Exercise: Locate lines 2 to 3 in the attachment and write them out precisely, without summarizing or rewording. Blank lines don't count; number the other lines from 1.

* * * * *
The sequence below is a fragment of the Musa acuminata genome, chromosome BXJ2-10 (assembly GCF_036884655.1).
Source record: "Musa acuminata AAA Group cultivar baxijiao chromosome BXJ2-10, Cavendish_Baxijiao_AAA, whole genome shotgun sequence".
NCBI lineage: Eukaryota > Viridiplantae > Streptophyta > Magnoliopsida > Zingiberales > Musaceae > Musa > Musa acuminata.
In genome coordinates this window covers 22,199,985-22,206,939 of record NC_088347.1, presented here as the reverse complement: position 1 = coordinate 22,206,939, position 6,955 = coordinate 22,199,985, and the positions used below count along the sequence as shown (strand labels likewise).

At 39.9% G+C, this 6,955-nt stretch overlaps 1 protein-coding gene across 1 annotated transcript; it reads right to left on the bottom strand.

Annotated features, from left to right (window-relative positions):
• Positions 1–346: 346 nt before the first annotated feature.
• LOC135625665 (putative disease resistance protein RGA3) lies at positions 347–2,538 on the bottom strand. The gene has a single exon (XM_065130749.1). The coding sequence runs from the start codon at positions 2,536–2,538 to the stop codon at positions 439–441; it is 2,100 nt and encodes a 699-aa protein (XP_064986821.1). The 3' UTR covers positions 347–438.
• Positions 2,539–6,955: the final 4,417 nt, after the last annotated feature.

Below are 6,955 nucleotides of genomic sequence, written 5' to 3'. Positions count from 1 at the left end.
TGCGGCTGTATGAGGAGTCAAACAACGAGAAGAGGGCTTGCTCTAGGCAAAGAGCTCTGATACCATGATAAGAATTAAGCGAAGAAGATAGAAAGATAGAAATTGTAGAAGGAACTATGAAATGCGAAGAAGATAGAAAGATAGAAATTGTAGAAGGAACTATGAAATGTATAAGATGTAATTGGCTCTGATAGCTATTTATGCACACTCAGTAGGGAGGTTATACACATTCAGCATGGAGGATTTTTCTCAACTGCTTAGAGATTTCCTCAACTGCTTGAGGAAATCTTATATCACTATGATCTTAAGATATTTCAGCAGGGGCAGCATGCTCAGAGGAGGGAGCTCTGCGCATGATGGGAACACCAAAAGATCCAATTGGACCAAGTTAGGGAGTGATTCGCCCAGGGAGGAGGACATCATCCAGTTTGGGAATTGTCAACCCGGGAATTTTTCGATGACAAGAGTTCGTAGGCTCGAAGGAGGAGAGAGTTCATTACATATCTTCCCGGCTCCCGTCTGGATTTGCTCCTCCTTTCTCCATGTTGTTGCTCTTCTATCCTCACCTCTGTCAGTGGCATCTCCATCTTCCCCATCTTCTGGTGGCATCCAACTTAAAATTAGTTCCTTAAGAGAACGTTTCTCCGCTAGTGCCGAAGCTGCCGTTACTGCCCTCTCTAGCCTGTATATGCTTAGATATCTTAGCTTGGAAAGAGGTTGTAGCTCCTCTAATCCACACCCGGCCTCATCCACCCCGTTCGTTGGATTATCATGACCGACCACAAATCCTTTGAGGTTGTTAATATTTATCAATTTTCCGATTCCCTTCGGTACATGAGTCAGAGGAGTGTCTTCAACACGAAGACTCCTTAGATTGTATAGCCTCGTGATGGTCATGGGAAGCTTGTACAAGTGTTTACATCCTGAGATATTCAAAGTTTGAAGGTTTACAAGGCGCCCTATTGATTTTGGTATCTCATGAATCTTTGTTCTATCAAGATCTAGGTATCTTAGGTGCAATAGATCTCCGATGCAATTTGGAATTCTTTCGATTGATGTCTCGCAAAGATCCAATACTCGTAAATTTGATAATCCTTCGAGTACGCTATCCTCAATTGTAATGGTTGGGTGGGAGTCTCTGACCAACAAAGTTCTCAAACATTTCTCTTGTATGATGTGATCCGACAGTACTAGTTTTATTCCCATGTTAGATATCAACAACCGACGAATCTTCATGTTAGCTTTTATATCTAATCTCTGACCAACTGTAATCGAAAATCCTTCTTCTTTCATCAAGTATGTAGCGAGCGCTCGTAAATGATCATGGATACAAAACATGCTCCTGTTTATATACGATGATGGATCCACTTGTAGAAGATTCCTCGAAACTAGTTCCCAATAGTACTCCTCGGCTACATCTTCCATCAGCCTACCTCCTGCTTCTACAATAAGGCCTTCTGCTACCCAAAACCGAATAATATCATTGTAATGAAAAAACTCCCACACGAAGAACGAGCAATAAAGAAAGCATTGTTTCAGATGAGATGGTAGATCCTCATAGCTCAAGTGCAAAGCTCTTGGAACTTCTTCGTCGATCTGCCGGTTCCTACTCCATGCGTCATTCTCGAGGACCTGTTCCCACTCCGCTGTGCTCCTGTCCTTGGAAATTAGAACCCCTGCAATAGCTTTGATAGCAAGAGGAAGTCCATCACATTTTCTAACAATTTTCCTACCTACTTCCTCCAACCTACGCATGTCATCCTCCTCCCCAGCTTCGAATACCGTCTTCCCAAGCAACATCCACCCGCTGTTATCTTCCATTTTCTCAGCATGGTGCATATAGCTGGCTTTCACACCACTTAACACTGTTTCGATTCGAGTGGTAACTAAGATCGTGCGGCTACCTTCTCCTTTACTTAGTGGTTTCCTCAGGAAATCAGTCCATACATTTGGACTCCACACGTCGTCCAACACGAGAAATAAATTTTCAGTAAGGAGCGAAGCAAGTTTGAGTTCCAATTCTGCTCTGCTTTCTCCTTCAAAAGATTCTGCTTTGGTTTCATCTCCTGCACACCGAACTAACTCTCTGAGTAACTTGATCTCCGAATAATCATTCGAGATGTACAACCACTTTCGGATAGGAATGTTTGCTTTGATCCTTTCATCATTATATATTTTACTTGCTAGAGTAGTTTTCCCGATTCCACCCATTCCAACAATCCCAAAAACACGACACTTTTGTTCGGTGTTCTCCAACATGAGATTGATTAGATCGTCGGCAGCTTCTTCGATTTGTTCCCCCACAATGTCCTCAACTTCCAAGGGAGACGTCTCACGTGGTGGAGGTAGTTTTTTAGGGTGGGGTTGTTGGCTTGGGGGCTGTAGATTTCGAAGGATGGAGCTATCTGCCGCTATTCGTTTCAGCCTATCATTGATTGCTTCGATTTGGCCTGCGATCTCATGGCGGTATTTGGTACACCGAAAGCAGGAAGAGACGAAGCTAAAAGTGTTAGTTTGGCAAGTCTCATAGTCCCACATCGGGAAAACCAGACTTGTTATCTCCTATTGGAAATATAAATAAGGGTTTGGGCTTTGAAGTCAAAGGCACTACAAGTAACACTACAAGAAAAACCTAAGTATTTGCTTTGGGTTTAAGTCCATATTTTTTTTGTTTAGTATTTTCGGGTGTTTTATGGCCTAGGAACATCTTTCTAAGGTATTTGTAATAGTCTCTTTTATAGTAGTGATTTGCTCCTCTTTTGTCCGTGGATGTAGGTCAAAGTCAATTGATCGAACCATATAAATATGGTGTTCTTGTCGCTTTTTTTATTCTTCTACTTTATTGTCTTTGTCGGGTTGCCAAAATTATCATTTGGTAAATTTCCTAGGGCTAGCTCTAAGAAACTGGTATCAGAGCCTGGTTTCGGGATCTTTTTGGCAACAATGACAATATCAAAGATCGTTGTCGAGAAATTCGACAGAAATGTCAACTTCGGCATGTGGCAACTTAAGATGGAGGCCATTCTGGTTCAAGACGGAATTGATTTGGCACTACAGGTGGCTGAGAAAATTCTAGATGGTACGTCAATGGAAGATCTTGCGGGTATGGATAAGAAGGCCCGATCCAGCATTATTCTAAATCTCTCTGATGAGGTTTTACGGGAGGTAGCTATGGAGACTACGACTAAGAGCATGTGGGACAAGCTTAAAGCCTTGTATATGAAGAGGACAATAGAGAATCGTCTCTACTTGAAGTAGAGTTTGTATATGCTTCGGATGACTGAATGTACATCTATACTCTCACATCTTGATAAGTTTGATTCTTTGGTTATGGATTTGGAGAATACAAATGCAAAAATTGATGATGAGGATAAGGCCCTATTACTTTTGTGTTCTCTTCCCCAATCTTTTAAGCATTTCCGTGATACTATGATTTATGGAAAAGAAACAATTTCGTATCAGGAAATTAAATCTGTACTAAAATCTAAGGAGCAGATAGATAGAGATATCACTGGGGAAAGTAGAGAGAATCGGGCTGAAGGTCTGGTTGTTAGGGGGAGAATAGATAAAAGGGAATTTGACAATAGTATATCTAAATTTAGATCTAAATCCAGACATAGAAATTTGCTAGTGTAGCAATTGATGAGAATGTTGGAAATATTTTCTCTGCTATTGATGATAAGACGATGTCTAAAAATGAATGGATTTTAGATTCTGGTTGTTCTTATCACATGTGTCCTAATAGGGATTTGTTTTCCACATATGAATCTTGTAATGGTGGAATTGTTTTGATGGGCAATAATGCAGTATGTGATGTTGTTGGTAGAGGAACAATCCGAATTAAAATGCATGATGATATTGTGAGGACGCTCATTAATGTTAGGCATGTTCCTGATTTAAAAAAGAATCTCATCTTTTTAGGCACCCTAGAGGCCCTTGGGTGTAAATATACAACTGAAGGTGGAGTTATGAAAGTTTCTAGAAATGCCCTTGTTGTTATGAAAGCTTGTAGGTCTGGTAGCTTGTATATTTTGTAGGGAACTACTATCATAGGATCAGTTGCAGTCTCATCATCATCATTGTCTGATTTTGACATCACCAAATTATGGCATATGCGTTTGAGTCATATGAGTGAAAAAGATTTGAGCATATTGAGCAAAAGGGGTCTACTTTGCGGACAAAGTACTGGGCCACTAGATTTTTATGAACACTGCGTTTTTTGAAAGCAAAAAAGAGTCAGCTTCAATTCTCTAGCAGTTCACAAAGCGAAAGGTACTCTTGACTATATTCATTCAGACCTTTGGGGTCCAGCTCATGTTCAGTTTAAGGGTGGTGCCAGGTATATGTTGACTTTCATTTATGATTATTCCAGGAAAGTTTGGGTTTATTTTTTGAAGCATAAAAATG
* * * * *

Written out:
Source record: "Musa acuminata AAA Group cultivar baxijiao chromosome BXJ2-10, Cavendish_Baxijiao_AAA, whole genome shotgun sequence".
NCBI lineage: Eukaryota > Viridiplantae > Streptophyta > Magnoliopsida > Zingiberales > Musaceae > Musa > Musa acuminata.